A prospective 10-year study of individualized, intensified enzyme replacement therapy in advanced Fabry disease

Raphael Schiffmann, Caren Swift, Xuan Wang, Derek Blankenship, Markus Ries
Journal of Inherited Metabolic Disease 2015, 38 (6): 1129-36

OBJECTIVES: To test the hypothesis that more frequent enzyme replacement therapy (ERT) slows the decline in kidney function in adult patients with Fabry disease.

METHODS: A single center open label 10-year prospective clinical trial of 12 patients with advanced Fabry disease who, after having experienced an ongoing decline in renal function after 2-4 years of receiving ERT at the approved dose of 0.2 mg/kg agalsidase alfa every other week (EOW), were switched to weekly (EW) ERT at the same dose. We used linear regression to fit each individual patient's longitudinal estimated glomerular filtration rate (eGFR) record in order to compare the deterioration rates between EOW and EW ERT.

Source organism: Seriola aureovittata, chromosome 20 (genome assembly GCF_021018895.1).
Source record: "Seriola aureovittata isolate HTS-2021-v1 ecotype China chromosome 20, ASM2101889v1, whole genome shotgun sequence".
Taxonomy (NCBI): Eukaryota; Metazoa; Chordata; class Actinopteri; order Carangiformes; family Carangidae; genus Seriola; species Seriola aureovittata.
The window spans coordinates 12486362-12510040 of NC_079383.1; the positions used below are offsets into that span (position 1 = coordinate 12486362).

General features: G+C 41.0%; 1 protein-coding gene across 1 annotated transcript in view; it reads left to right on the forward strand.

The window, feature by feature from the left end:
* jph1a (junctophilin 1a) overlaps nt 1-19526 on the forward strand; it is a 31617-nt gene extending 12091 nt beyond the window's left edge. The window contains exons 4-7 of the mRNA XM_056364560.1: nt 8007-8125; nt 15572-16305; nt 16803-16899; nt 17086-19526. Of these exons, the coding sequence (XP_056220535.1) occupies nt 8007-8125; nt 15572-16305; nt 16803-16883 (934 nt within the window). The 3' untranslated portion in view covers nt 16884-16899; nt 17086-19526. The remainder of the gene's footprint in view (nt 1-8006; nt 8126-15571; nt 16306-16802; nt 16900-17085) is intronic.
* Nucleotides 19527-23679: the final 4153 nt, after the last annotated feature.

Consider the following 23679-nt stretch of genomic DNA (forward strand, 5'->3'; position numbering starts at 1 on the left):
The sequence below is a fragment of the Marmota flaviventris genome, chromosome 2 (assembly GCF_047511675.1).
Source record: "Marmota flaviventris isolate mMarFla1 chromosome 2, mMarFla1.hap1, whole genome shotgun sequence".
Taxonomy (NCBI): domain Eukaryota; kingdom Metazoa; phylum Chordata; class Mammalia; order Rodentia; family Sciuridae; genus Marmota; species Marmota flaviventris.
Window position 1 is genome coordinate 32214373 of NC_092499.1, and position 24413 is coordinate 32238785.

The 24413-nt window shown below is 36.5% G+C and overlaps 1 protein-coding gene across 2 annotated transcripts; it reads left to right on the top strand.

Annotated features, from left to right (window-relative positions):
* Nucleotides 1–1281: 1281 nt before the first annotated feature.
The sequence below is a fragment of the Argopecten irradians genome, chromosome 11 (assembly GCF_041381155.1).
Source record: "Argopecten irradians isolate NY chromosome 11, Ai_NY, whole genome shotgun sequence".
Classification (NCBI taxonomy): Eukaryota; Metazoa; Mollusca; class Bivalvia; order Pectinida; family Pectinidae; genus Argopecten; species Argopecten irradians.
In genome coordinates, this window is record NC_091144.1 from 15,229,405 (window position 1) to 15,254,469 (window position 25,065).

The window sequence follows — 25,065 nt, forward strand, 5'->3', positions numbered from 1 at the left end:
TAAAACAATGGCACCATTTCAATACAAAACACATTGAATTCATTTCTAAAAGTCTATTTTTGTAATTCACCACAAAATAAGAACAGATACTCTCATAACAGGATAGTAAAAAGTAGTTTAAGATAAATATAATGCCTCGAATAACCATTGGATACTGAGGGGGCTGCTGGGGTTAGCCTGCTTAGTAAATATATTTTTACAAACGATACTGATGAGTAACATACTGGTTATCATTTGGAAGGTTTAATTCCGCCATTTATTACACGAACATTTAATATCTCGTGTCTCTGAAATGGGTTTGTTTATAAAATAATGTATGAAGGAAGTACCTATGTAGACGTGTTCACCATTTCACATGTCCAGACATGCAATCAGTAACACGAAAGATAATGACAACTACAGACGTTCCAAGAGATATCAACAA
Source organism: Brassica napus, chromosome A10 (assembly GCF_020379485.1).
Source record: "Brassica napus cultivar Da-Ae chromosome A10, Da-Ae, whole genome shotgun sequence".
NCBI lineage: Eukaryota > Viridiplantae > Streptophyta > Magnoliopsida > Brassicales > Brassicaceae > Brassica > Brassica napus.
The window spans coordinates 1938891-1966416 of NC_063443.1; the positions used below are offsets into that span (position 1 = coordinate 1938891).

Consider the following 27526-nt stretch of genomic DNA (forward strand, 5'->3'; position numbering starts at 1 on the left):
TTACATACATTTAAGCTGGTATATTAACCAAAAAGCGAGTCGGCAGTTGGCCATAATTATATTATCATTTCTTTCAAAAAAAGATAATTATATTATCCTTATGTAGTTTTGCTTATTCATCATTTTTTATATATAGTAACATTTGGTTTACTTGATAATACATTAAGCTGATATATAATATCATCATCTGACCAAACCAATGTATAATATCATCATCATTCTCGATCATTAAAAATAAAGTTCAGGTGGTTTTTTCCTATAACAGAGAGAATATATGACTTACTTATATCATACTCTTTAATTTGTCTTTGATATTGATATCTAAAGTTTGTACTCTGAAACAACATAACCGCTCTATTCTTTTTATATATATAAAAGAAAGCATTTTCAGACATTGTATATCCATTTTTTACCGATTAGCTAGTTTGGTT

RESULTS: For the entire group, mean slope on agalsidase alfa every 2 weeks was -7.92 ± 2.88 ml/min/1.73 m(2)/year and 3.84 ± 4.08 ml/min/1.73 m(2)/year on weekly enzyme infusions (p = 0.01, two-tailed paired t test). Three patients (25 %) completed the entire study with relatively preserved renal function while 50 % of patients reached end-stage renal disease (ESRD) during the 10 years of this study. The estimated average delay to ESRD was 13.8 years [n = 11; 95 % CI 0.66, 27]. One patient had a positive eGFR slope on weekly infusions while the patient with the highest antibody titer had a steeper slope after switching. Mean globotriaosylceramide concentrations in urine and plasma as well as urine protein excretion remained unchanged.

CONCLUSIONS: Weekly enzyme infusions slow the decline of renal function in a subgroup of more severe patients thus showing that existing ERT can be further optimized.

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